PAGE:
Malcolm Turnbull must live up to his promise
Malcolm Turnbull's first press conference as Prime Minister struck the right rhetorical note: he promised to lead a "thoroughly Liberal government committed to freedom, the individual and the market".
This was music to the ears of Australians who want to see the Liberal Party stand up for freedom. With these words, the new Prime Minister placed himself firmly in the philosophical tradition of the free-market Right, the broad cross-section of liberals and conservatives in Australia committed to the philosophy of individual liberty and free enterprise.
The Abbott government had many significant achievements, including making Australia the first developed country to repeal a carbon tax, embarking on an impressive and ambitious free-trade agenda, and brave decisions to end corporate welfare handouts by turning down demands for bailouts from SPC, Qantas and the car industry.
However, the Abbott government disappointed the free-market Right on fundamental issues such as tax, industrial relations and freedom of speech.
Turnbull's rhetoric must be reflected in policies. He set the standard, which he now must live up to.
Some of the Prime Minister's early decisions are puzzling. The announcement the government will seek a seat on the UN Security Council in 2029 is a strange early priority. Australia must ensure its strong, values-based foreign policy is not compromised in the pursuit of votes at the UN.
The recent National Reform Summit, jointly sponsored by The Australian, The Australian Financial Review and KPMG, was a worthwhile exercise born out of a frustration that economic reform has stalled in Australia. But the government's decision to reconvene a mini-summit today in Canberra includes those who were the biggest obstacles to a pro-growth reform agenda at the original summit, particularly the increasingly partisan and backward-looking union movement.
They ensured that essential components of a pro-growth reform agenda were not canvassed at the summit. Discussion of industrial relations reform, without which productivity growth is likely to continue to slow, was vetoed. Support for the landmark China-Australia free-trade agreement was unmentioned. No agreement was reached on the need to cut high and increasingly uncompetitive corporate and individual tax rates. The ACTU is not a good source of advice for a new Liberal Prime Minister.
Turnbull should demonstrate that his government has learned the lessons of the Coalition's first budget. The "temporary budget repair levy" was a mistaken effort to help sell the budget politically.
This income-tax increase left Australia with one of the highest marginal tax rates in the world, broke an election promise and undermined the Liberal Party's brand as the party of lower taxes.
What's more, the government received zero credit from the media, its political opponents or the public for doing so. The deficit levy should be abolished. The government also should go one step further and promise any tax reform will result in lower taxes - not more revenue for the federal government.
The lack of progress on industrial relations reform is a significant source of dissatisfaction for many who believed the Coalition would lead at least some liberalisation of the workplace. Turnbull does not need to launch Work Choices 2.0 - yet. But at the very least a modest deregulatory agenda would boost business confidence. The government should focus on penalty rates, the anti-employer bias of the Fair Work Commission, oversight of rogue unions and removing barriers to disadvantaged Australians joining the workforce.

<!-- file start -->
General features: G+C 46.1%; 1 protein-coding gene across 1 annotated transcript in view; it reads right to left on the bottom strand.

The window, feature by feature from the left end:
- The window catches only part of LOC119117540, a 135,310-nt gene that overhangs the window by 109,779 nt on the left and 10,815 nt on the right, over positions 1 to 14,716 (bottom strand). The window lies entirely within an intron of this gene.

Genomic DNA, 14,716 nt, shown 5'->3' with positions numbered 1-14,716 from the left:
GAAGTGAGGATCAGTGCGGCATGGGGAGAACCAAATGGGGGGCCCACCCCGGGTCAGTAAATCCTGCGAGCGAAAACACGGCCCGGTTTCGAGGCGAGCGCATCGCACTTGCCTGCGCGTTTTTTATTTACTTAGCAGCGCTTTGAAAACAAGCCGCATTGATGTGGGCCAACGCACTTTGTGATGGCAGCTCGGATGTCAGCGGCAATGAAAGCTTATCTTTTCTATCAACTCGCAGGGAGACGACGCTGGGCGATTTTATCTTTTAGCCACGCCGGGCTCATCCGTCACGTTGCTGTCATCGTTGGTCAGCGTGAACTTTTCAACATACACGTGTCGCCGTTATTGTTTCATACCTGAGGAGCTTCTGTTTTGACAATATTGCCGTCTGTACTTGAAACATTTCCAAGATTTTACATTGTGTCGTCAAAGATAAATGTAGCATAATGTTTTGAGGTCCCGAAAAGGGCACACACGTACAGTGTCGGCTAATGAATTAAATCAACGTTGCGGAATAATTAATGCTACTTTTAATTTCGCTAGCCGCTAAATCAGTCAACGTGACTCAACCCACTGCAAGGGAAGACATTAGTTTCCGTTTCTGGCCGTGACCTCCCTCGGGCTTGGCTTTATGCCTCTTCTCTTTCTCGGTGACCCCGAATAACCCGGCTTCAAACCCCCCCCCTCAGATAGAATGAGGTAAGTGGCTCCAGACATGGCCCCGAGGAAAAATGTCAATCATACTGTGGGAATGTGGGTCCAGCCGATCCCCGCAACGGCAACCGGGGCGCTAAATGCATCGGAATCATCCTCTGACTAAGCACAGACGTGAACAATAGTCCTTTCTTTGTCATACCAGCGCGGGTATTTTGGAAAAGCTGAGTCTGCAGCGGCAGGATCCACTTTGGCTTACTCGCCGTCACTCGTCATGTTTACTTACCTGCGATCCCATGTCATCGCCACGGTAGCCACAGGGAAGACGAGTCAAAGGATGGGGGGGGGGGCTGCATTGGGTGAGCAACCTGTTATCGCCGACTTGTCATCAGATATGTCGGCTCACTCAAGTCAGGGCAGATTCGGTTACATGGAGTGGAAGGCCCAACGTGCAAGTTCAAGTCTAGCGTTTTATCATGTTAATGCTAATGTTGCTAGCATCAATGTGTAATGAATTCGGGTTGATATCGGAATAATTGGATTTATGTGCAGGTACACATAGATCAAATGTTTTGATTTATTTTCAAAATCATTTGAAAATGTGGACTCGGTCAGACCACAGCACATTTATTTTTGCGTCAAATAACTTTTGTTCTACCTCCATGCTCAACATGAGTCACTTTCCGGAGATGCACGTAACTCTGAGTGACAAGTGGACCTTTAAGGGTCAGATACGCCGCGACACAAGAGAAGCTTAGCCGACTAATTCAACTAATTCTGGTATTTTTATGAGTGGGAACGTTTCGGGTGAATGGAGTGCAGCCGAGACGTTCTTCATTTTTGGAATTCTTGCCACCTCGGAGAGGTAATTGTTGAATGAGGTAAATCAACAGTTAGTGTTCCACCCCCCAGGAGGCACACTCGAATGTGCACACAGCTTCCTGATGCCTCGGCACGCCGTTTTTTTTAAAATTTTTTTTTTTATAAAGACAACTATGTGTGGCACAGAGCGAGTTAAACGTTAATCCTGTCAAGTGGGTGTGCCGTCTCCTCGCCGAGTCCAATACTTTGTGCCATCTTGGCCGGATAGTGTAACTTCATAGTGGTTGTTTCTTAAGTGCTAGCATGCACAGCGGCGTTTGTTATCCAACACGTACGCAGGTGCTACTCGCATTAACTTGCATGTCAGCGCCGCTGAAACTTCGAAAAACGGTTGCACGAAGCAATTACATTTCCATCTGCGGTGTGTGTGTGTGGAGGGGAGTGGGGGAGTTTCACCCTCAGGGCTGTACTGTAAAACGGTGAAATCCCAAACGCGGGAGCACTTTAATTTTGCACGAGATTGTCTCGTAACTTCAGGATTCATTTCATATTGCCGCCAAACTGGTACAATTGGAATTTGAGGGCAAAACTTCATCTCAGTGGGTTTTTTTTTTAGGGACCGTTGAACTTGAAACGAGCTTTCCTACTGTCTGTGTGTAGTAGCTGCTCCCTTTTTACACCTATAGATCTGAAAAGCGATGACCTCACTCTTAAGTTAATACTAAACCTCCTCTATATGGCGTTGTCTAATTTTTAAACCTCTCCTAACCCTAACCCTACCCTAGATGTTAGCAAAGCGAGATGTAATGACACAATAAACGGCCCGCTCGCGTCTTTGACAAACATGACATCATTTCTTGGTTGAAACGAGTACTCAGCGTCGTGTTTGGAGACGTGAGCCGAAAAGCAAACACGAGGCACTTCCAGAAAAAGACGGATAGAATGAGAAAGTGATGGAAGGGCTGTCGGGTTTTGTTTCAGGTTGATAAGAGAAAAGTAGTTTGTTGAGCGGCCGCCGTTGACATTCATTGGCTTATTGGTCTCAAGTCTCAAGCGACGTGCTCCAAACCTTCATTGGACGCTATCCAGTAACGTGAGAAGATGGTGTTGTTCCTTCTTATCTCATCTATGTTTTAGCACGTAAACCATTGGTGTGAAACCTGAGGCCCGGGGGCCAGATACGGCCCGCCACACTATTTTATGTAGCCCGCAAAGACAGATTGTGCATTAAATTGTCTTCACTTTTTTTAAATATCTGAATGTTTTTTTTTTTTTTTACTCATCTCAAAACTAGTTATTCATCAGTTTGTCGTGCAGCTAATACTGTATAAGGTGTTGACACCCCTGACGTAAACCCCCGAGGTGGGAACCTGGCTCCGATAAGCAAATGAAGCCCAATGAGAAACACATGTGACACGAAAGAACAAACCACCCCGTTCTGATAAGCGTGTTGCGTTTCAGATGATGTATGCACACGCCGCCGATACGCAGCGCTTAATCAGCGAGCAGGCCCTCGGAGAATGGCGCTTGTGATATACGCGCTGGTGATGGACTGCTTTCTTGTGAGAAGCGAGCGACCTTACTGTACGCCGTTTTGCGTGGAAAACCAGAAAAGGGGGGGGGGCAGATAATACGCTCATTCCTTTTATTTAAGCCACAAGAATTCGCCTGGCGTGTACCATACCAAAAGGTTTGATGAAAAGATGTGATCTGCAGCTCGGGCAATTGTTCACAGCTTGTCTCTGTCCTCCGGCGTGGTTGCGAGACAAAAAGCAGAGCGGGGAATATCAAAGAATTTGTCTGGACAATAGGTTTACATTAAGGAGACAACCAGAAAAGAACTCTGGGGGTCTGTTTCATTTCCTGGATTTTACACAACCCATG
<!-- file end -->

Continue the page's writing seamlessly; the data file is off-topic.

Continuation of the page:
A core issue for the free-market Right is freedom of speech. It was deeply disappointing when the Abbott government abandoned its pledge to fix section 18C of the Racial Discrimination Act, the law that sent Andrew Bolt to court.
Turnbull is on the record as supporting a compromise measure proposed by Family First senator Bob Day, and co-sponsored by Liberal Democrat David Leyonhjelm and Liberals Dean Smith and Cory Bernardi. Day's bill would remove the words "offend" and "insult" from 18C, meaning it would still be an offence to "humiliate" or "intimidate" someone on the basis of their race. It's a proposal so reasonable many on the Left support it. An announcement that it will vote for Day's private member's bill would be a powerful demonstration of the values of the Turnbull government.
Equality of all Australians under the law is a core principle of our modern liberal democracy, but it was threatened by Tony Abbott's personal crusade for constitutional recognition of Aboriginal and Torres Strait Islanders. Many Australians hold the view there is no place for race in the Constitution. They may be willing to support the removal of outdated provisions that refer to race, but they will not accept any new references to race being inserted because they believe all Australians are equal and should be treated as such in the Constitution. The Constitution should be changed - to remove all references to race and the power for federal government to enact laws based on people's race. Proceeding with a change that divides Australians is not only bad policy but also risks splitting the Liberal Party.
The government will be assessed against the standard it has set for itself. Australia will be a better place if the new Prime Minister delivers on his promise to lead a "thoroughly Liberal government committed to freedom, the individual and the market".